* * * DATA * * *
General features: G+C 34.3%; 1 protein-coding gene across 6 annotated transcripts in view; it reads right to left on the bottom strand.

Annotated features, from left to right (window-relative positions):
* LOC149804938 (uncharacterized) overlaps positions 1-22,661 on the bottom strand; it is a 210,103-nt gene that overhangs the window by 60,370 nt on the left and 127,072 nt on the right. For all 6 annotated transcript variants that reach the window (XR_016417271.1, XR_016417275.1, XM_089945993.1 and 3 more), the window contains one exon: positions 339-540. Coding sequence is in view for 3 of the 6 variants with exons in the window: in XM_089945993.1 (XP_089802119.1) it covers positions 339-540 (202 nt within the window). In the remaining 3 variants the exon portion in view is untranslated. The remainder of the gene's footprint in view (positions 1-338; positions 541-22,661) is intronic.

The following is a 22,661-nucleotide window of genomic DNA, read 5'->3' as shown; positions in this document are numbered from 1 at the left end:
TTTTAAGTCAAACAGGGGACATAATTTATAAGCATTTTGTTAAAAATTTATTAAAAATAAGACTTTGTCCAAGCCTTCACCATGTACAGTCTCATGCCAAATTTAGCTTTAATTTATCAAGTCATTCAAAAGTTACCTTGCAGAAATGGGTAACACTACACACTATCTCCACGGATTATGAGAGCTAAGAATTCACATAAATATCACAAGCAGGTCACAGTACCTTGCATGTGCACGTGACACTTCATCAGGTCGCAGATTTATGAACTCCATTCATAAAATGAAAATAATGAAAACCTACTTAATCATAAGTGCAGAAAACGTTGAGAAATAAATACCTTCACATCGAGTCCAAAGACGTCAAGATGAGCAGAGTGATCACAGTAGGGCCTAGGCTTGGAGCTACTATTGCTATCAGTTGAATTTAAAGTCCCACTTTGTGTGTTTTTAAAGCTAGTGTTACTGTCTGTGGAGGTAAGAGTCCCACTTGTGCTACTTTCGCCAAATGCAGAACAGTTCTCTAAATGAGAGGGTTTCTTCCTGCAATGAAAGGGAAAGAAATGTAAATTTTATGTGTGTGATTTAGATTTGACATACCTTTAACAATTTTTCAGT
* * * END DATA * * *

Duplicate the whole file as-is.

General features: G+C 34.3%; 1 protein-coding gene across 6 annotated transcripts in view; it reads right to left on the bottom strand.

Annotated features, from left to right (window-relative positions):
* LOC149804938 (uncharacterized) overlaps positions 1-22,661 on the bottom strand; it is a 210,103-nt gene that overhangs the window by 60,370 nt on the left and 127,072 nt on the right. For all 6 annotated transcript variants that reach the window (XR_016417271.1, XR_016417275.1, XM_089945993.1 and 3 more), the window contains one exon: positions 339-540. Coding sequence is in view for 3 of the 6 variants with exons in the window: in XM_089945993.1 (XP_089802119.1) it covers positions 339-540 (202 nt within the window). In the remaining 3 variants the exon portion in view is untranslated. The remainder of the gene's footprint in view (positions 1-338; positions 541-22,661) is intronic.

The following is a 22,661-nucleotide window of genomic DNA, read 5'->3' as shown; positions in this document are numbered from 1 at the left end:
TTTTAAGTCAAACAGGGGACATAATTTATAAGCATTTTGTTAAAAATTTATTAAAAATAAGACTTTGTCCAAGCCTTCACCATGTACAGTCTCATGCCAAATTTAGCTTTAATTTATCAAGTCATTCAAAAGTTACCTTGCAGAAATGGGTAACACTACACACTATCTCCACGGATTATGAGAGCTAAGAATTCACATAAATATCACAAGCAGGTCACAGTACCTTGCATGTGCACGTGACACTTCATCAGGTCGCAGATTTATGAACTCCATTCATAAAATGAAAATAATGAAAACCTACTTAATCATAAGTGCAGAAAACGTTGAGAAATAAATACCTTCACATCGAGTCCAAAGACGTCAAGATGAGCAGAGTGATCACAGTAGGGCCTAGGCTTGGAGCTACTATTGCTATCAGTTGAATTTAAAGTCCCACTTTGTGTGTTTTTAAAGCTAGTGTTACTGTCTGTGGAGGTAAGAGTCCCACTTGTGCTACTTTCGCCAAATGCAGAACAGTTCTCTAAATGAGAGGGTTTCTTCCTGCAATGAAAGGGAAAGAAATGTAAATTTTATGTGTGTGATTTAGATTTGACATACCTTTAACAATTTTTCAGT